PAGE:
A brooding father-son relationship is explored with bone dry humour and playful visuals
Dir. Ru Hasanov. Azerbaijan/France. 2020. 79 Mins.
Burly, inscrutable and taciturn, Seymour Tahirbekov (Orkhan Ata) lets his chess playing and his father speak for him. Not that he has much choice in the matter. Tahirbekov senior (Khanlar to his friends, if he had any) is a hectoring, overbearing bully who dominates his son’s life. This study of a father-son relationship at snapping point is compellingly textured, up until the point where Seymour breaks out from under the yoke of parental expectation and hides out on a largely deserted island. There the character finds himself, but the film rather loses momentum.
Hasanov uses colour to pleasing effect.
The second feature film from Azerbaijan-born Ru Hasanov (his first, Chameleon, was co-directed with Elvin Adigozel and premiered in Locarno 2013), The Island Within premieres in competition in the Sarajevo Film Festival, which switched from a physical to a digital-only incarnation just over a week before the event was due to commence. With its brooding pacing and occasional flashes of bone dry humour, this is the kind of film which is tailor-made for the festival circuit and will likely be hit hard by the impact of the pandemic on the smaller European events which would normally have provided the picture with its natural home. A life on a curated arthouse streaming platform is not out of the question but the film’s strong points – in particular its playfully symbolic visual sense and expressive use of colour – are those which might be best appreciated on a big screen.
The film opens with digital home video footage of a family gathering to celebrate the circumcision of the young Seymour. Khanlar (Vidadi Hasanov) gives a speech, hailing a “joyful day” then proceeds to oversee the procedure. “Stop crying!” he barks at the child. “Men don’t cry.” We rejoin Seymour as an adult, and it becomes clear that his father has brow-beaten pretty much everything resembling an emotion out of him. He pierces his own ear, gazing impassively at his throbbing lobe.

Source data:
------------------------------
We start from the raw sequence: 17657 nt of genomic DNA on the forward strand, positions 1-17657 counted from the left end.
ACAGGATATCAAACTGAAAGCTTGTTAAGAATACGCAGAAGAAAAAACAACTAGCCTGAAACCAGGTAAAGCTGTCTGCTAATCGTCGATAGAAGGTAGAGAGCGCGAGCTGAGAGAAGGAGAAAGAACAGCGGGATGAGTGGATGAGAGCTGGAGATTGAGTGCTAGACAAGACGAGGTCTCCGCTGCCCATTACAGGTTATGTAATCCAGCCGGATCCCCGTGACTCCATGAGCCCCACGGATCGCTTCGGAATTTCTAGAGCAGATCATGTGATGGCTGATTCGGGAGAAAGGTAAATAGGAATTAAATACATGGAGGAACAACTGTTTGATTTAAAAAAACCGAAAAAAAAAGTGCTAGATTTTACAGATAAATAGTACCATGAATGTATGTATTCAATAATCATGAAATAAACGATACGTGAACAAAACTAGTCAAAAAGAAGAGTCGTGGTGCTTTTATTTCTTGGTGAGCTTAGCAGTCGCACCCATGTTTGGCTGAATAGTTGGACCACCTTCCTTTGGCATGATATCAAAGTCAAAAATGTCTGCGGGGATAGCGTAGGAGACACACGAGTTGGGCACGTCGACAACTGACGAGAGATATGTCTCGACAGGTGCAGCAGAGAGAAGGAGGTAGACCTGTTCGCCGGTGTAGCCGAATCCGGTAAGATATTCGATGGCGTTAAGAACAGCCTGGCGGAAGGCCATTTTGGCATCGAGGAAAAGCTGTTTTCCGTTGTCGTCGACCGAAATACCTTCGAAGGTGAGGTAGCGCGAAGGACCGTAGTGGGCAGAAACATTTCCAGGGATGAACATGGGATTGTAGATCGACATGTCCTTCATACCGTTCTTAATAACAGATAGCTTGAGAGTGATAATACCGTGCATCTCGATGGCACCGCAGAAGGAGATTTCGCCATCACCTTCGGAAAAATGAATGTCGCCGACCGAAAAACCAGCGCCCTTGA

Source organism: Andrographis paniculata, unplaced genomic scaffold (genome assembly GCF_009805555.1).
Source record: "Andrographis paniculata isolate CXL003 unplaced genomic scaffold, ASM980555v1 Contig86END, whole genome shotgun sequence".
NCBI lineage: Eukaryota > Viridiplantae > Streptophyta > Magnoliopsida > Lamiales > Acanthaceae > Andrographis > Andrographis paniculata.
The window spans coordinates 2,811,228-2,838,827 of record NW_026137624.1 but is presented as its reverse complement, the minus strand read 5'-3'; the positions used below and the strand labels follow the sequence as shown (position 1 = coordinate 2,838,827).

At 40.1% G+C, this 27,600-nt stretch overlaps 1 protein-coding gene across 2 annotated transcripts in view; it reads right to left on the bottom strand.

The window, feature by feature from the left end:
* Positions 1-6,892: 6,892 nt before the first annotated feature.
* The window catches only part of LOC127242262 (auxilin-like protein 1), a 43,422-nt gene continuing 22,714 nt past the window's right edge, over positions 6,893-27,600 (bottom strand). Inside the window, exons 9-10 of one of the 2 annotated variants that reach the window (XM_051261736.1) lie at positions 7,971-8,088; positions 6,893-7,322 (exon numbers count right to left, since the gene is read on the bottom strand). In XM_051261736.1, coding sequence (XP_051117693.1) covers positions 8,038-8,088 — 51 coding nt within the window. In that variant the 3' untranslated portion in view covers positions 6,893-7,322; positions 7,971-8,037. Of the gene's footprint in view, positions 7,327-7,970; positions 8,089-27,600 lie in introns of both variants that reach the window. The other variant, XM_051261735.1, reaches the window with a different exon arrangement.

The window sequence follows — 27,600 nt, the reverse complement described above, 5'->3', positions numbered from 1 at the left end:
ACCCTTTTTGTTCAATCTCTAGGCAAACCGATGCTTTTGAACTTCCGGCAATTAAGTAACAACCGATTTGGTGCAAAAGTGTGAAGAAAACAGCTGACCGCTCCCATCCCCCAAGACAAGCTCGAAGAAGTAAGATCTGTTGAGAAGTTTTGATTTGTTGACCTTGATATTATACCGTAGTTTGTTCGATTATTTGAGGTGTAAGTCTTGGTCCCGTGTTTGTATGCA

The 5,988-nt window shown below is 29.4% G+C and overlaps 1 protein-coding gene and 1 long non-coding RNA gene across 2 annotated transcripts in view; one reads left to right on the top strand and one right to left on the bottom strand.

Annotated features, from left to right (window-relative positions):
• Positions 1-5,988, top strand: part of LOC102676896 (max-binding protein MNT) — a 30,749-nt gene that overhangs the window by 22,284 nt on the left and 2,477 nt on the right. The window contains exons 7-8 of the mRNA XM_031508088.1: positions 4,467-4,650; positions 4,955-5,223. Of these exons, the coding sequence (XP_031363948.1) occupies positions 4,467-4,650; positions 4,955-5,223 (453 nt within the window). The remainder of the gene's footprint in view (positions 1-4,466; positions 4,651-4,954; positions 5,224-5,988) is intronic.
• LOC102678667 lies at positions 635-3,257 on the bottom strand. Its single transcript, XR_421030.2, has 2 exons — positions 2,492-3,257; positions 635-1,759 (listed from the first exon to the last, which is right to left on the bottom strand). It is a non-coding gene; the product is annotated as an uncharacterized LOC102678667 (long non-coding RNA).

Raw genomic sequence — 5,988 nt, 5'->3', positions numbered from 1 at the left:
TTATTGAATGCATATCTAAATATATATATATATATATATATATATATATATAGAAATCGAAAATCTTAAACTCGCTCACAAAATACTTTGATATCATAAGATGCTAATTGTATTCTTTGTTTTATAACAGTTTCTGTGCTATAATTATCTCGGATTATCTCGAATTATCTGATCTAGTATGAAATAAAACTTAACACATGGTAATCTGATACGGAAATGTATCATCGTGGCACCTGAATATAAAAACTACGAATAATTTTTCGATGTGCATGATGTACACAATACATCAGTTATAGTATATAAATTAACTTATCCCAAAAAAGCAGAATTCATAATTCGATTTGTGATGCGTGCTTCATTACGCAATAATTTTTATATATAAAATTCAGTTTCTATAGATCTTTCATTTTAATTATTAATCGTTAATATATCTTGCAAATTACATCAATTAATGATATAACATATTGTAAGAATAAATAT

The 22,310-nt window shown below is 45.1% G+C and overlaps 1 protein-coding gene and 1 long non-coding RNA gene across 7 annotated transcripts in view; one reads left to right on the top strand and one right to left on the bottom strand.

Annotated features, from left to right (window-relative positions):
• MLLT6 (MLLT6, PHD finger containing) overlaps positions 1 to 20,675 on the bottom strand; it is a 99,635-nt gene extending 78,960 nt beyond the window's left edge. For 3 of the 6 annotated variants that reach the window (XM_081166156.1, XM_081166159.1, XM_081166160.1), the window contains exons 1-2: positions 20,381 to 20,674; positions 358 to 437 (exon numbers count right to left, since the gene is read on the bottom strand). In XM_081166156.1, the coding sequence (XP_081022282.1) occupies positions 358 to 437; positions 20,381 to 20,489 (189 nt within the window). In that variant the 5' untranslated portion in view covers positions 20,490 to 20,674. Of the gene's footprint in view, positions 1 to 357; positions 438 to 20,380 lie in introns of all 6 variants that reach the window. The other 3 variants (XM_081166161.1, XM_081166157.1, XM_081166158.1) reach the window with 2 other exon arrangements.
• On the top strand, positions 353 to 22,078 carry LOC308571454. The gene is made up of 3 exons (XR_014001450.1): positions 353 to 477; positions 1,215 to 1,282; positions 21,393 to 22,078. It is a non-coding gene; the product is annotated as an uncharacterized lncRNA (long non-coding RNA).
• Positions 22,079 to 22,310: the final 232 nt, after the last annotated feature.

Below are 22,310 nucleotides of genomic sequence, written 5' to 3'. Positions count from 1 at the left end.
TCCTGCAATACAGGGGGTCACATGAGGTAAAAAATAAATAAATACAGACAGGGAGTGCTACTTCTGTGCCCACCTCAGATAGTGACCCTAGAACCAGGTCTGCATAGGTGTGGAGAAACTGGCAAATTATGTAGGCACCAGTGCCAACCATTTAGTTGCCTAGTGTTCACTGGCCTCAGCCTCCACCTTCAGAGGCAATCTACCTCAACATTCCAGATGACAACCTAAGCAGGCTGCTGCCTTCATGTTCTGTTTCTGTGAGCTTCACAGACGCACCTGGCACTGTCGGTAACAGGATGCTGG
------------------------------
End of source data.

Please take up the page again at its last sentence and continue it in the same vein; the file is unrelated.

A photo shoot to accompany a newspaper article titled “Seymour: A chess master for the post computer age” is temporarily derailed when Khanlar shoulders in and declares that the prop, a model knight chess piece, is too small and thus insufficiently masculine. Lit to deepen the displeasure that is etched into his face, Khanlar is all short fuse and self-importance. A terrific shot later in the film of Khanlar scowling as he wrestles with the problem of his now missing son creates a teasing visual harmony between the geometric pattern of the sofa upholstery and Khanlar’s deeply carved frown lines.
Seymour, meanwhile, is disconnected from the world around him. His team assumes that his mind is on the game – he is a serious contender in a world chess tournament – but it’s equally likely that he has just learned to tune out Khanlar’s goading. With a character this blankly inexpressive, the filmmakers must find other ways for the audience to understand him. Hasanov uses colour to pleasing effect. A scene between Seymour and his elderly grandfather (Khanlar has stomped off to take care of business) drapes both in similar coloured blankets, establishing a kinship and explaining why his grandfather’s story, of a peninsula which became an island, becomes the focus of Seymour’s plans to escape.
And escape he does, to a wilderness inhabited by wild horses, cows and a man who is, if anything, even less talkative than he is. And while we cheer for Seymour’s act of rebellion, the absence of the toxic frisson of Khanlar’s sheer unpleasantness makes for an underpowered final act.
Production Company: Coyote, Arizona Productions
International sales: Arizona Productions firstname.lastname@example.org
Producers: Ru Hasanov, Kamal Hasanov, Rufat Hasanov, Mushfig Hatamov, Guillaume De Seille
Cinematography: Orkhan Abbasoff
Screenwriter: Ru Hasanov
Editor: Ru Hasanov, Orkhan Abbasoff
Production Design: Elturan Mammadov
Music: Katya Yonder, Farhad Farzali
Main cast: Orkhan Ata, Vidadi Hasanov, Rafig Azimov, Elvin Adigozel, Leyla Madatkhanova, Gurban Ismayilov